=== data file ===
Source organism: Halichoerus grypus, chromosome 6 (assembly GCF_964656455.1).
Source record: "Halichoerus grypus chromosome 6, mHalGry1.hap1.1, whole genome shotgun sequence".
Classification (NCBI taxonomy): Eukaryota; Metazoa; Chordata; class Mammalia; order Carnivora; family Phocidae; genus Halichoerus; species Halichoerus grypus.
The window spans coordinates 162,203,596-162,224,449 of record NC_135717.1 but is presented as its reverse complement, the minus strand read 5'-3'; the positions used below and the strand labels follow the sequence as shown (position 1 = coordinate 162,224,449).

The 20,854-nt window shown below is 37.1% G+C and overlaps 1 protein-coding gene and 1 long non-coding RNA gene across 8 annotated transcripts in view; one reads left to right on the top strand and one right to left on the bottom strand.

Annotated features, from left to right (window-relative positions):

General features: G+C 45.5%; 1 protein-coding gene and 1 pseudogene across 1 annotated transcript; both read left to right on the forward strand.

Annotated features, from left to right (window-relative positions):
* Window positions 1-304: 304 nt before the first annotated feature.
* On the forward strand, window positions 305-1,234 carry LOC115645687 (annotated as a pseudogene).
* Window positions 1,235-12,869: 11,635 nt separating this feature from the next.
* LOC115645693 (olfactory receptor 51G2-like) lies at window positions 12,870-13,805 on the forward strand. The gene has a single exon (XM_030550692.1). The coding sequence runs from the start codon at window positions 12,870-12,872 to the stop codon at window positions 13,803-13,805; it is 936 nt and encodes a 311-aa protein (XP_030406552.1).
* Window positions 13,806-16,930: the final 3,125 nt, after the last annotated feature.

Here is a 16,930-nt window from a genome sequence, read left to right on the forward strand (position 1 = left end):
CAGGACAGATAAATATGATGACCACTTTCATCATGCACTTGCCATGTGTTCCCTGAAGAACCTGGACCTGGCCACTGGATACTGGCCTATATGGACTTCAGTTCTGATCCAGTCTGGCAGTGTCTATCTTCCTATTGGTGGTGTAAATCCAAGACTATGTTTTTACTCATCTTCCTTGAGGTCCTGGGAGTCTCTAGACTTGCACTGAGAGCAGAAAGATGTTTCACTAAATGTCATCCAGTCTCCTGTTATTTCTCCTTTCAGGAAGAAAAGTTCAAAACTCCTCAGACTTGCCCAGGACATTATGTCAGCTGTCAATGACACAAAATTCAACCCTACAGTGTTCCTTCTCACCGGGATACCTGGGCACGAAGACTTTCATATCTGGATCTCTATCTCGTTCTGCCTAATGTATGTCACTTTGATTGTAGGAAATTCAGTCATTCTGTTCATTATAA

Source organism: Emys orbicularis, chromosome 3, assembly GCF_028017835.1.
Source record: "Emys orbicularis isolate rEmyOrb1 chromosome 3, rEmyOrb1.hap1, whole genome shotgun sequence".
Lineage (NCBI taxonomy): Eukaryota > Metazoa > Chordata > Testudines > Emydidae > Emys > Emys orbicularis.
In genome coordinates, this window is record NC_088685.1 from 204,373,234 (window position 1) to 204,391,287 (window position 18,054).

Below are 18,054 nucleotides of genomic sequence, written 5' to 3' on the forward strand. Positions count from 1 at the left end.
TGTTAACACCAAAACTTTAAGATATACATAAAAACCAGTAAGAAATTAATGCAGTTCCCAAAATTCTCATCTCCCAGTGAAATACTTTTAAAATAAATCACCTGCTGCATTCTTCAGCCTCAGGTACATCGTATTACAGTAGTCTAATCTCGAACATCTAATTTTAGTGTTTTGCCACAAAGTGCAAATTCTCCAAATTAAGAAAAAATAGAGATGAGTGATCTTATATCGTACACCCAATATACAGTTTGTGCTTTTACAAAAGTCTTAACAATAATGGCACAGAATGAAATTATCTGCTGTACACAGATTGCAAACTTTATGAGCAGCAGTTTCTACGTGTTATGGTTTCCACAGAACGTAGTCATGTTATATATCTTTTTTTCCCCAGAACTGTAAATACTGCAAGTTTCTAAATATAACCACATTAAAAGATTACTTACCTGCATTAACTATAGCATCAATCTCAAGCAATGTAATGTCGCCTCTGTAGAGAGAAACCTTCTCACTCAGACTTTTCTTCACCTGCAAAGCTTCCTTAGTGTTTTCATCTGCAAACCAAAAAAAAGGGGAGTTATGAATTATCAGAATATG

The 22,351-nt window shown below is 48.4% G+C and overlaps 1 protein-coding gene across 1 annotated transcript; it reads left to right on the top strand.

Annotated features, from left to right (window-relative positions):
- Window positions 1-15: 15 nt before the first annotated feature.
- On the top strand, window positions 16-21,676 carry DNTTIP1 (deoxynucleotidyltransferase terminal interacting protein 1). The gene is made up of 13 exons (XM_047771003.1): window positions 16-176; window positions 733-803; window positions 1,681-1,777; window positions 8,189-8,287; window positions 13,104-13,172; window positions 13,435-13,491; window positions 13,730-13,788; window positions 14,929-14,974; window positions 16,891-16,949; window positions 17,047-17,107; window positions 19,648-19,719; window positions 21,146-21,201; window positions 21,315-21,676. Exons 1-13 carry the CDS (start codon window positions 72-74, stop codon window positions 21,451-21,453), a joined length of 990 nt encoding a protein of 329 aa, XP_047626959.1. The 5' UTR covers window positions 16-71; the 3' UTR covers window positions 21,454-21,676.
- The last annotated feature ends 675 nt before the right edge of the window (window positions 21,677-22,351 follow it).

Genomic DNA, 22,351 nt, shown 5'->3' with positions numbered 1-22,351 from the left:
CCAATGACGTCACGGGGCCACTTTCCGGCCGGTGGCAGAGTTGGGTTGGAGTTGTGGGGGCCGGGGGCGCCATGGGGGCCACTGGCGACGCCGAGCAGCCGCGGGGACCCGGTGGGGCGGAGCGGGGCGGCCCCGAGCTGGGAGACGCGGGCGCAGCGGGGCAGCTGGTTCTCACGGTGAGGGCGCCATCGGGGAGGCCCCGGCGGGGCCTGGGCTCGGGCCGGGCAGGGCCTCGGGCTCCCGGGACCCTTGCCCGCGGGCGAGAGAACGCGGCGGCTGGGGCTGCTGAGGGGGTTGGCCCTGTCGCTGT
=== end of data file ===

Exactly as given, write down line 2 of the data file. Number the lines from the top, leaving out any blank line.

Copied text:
Source record: "Halichoerus grypus chromosome 6, mHalGry1.hap1.1, whole genome shotgun sequence".